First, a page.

Understanding Obsessive and Ritualistic Behaviors

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Many of our clients suffer from the need to engage in ritualistic behaviors as well as may perseverate on one topic or object. In the world of ABA, this is usually referred to as Ritualistic Behavior or Obsessive Behaviors. No matter its name, it causes a huge interruption in the life of the client and their entire family. Some examples of these include physical routines (needing to turn off the lights 10 times when leaving a room), needing to fix something that is not their version of correct (broccoli belongs on the right side of the plate and never on the left), staying on a strict schedule (showers only take place from 7-7:30pm), perseverating on a specific topic (talking only about dinosaurs), and needing specific questions answered by others (asking someone how old they are when you meet them). These types of behaviors can lead to crippling the client from engaging in everyday activities. They can also be detrimental to the family as a whole. It’s important to look into these behaviors as flexibility is a big part of everyday life.

First we should ask ourselves: Is this ritual or obsession really something we need to intervene on? Is the behavior affecting the client and the family in a way that cripples the individual from leading a functional life? If we sit back and really think about it, we all engage in rituals. I like to have coasters under my drinks; I like to have my coffee a specific way; I want my bed made the way I like it, etc. The first step is to determine whether intervention is needed and if the behavior is socially significant.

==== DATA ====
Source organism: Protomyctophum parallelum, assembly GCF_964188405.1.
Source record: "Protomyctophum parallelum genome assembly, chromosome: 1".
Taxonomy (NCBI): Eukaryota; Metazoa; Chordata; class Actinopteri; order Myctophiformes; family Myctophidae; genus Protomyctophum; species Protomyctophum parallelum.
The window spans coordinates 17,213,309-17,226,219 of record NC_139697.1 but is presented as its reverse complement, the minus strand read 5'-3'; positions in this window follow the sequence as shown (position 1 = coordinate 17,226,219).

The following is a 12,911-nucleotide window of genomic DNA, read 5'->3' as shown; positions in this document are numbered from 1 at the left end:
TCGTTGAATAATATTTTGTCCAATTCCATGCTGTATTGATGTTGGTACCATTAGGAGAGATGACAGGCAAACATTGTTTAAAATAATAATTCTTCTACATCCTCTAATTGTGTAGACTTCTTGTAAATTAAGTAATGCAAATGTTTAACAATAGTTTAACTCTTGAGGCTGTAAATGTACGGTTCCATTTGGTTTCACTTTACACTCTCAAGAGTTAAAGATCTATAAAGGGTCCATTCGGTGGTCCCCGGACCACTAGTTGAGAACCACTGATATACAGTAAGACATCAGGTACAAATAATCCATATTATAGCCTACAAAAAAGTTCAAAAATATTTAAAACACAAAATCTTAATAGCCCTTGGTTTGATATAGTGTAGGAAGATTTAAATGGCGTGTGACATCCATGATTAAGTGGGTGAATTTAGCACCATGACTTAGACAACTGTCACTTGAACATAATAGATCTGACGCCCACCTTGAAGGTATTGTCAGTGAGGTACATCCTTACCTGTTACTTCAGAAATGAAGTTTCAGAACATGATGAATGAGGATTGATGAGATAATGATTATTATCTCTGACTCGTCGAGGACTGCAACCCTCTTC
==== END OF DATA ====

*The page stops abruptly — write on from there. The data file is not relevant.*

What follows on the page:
Once we are able to determine it needs to be treated, we need to define it. A loose definition would be engaging in or not engaging in a particular behavior persistently or repetitively in the same way each time. It may be helpful to create a list of the different examples the client engages in as the different behaviors may not be similar. This is where teamwork comes into play. It is important for BTs to be very involved in this. After all, BTs are seeing the clients the most amount of hours and probably see the most rituals during sessions. Communication with the manager or BCBA regarding examples will help the manager or BCBA create an all inclusive definition that everyone, including parents, can create. BTs, parents, teachers, siblings, managers, and BCBAs can all work together to come up with a definition everyone can follow. Evaluating this can be difficult but the best way to determine if a behavior is a ritual or obsession is to look at what happens if the behavior is blocked. If a client engages in tantrums or has difficulty getting away from a topic, it is best to mark this as an instance. Marking it and letting the manager or BCBA know about it can help create a more comprehensive definition so that we can ultimately dive into treatment.

Treatment is the next step but will be saved for a future article. All in all, rituals and obsessive behaviors in the clients we work with can be detrimental to both the client’s life and the life and well-being of their families. It’s important to determine if rituals or obsessive behaviors may be occurring and report to the manager or BCBA on the case. The manager or BCBA will then determine its significance and if it needs to be intervened on. The next step would include teamwork. Building a definition everyone can follow is imperative to creating an effective treatment plan that will ultimately help build a better life for our clients and their families.

 

Allyson Kroneberger, M.S., BCBA, LBA
Associate Clinical Director, Boston, MA

August 6, 2019